This is wrong. As we recently saw, banks had regulatory Tier 1 ratios of 8 to 9% before the crisis. Not 4%, which was the regulatory minima. Mr Brazier is therefore comparing the pre-crisis regulatory minima to bank’s current average capital buffer.
More surprisingly, Brazier’s speech includes a whole part attempting to convince us that “clairvoyance is not a reasonable standard to be held to”, and that “[regulators’] mandate is to break free of the shackles of forecasting, to free us from trying to predict if the economy will turn down, and to apply economic analysis to the question of how bad it could be if it did.”
Macroprudential tools are discretionary policies that are supposed to be applied in a countercyclical manner: they are set in such a way to specifically reflect regulators’ forecasts (or beliefs) about where the economy – or certain segments of the economy – is going. Therefore, how on Earth is macropru supposed to work if regulators do not even attempt to understand how the economy is evolving or where the imbalances are building up in the first place? This is all very confusing.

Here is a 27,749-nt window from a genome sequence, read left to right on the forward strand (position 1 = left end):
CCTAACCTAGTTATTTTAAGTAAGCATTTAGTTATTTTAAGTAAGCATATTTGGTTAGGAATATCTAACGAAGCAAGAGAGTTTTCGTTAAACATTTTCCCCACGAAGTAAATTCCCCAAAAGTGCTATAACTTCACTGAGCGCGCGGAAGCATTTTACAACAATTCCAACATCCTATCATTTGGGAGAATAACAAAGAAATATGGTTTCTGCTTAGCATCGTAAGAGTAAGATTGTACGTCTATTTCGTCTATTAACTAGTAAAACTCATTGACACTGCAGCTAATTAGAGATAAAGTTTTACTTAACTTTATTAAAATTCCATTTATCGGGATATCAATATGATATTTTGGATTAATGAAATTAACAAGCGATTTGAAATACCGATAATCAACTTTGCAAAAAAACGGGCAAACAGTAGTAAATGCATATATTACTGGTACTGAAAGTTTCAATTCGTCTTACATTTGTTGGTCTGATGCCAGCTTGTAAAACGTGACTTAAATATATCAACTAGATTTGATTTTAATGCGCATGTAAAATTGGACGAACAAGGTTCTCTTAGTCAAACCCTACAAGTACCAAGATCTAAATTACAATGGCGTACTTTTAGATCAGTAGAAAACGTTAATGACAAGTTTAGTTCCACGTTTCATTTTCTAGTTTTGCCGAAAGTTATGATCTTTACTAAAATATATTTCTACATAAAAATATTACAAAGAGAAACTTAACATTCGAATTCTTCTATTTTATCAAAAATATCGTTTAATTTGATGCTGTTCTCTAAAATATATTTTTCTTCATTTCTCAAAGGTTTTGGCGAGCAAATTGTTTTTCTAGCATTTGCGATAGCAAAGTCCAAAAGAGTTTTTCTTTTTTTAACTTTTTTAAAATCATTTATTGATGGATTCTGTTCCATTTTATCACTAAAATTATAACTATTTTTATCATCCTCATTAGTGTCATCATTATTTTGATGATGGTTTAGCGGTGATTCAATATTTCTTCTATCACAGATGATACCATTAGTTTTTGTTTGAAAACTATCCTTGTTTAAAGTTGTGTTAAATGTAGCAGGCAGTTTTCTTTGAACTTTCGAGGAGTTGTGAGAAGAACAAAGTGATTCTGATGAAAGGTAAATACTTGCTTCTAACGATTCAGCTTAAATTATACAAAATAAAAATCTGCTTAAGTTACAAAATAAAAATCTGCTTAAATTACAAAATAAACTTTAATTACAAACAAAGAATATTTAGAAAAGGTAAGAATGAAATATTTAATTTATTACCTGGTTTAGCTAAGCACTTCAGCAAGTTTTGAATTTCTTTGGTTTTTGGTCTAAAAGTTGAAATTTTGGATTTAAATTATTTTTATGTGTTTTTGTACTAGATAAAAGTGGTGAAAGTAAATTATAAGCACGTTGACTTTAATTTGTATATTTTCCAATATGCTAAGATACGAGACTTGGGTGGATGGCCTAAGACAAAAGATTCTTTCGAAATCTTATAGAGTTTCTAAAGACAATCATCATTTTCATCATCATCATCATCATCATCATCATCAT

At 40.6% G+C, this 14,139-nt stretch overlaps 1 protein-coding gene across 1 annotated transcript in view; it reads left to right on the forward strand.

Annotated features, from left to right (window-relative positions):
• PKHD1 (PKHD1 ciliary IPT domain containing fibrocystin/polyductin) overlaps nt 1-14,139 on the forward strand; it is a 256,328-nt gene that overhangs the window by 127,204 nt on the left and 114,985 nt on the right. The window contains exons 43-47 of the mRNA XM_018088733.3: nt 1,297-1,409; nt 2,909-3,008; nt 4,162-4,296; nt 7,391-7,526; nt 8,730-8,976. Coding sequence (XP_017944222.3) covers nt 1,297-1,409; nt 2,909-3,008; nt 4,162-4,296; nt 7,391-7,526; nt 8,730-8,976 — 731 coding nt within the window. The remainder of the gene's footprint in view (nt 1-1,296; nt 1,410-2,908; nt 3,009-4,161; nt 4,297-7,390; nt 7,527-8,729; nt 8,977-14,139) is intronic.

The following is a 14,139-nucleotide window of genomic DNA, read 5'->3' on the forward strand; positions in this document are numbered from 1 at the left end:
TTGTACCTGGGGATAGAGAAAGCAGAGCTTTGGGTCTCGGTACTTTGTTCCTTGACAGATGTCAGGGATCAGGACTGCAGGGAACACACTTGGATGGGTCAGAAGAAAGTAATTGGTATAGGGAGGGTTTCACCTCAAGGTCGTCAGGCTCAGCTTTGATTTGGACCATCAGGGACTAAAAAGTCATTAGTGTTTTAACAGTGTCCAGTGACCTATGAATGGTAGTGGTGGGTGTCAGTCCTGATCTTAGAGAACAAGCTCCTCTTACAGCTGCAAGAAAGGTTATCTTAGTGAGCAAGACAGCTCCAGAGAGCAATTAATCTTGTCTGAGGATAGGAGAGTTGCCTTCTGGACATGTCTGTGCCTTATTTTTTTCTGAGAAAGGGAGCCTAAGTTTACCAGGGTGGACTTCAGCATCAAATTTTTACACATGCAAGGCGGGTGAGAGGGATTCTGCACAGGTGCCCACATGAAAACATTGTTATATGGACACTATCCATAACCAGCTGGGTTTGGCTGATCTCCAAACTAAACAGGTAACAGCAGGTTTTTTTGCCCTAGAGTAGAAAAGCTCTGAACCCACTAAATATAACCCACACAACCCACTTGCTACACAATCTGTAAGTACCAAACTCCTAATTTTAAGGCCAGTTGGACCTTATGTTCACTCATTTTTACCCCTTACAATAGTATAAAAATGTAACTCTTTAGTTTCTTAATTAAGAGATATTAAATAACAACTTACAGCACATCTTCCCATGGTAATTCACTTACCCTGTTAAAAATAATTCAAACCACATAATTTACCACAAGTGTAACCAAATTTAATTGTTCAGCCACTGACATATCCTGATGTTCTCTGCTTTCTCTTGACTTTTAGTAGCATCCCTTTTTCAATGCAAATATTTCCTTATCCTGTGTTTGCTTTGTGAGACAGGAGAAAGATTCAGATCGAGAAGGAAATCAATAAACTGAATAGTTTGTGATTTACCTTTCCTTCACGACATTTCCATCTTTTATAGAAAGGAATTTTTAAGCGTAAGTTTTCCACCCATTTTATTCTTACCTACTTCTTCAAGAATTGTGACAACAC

And this is the issue. It is bewildering to see some economists, and virtually the whole central banking and bank regulatory profession, tell us that, despite all its shortcomings, unknowns, internal contradictions and inherent risks and distortions, macroprudential regulation is the way forward. (and to make things worse, macropru tools are not new and have been used for a while now, especially by emerging markets, with limited effectiveness – see chart below, taken from one of the seminar papers)
I know we apparently now live in an ‘alternative facts’ world, but academia is supposed to focus on evidence. The amount of research attempting to find a way to control the economy and financial markets through discretionary fluctuations of macroprudential tools is reminiscent of the post-WW2 Keynesian push which, as we know, didn’t end well.
Milton Friedman would have certainly not taught his students that “we are all macroprudentialists now”.
PS: thankfully Kevin Dowd is also supposed to speak at this seminar later this year, which should dispel some of the myths that are being spread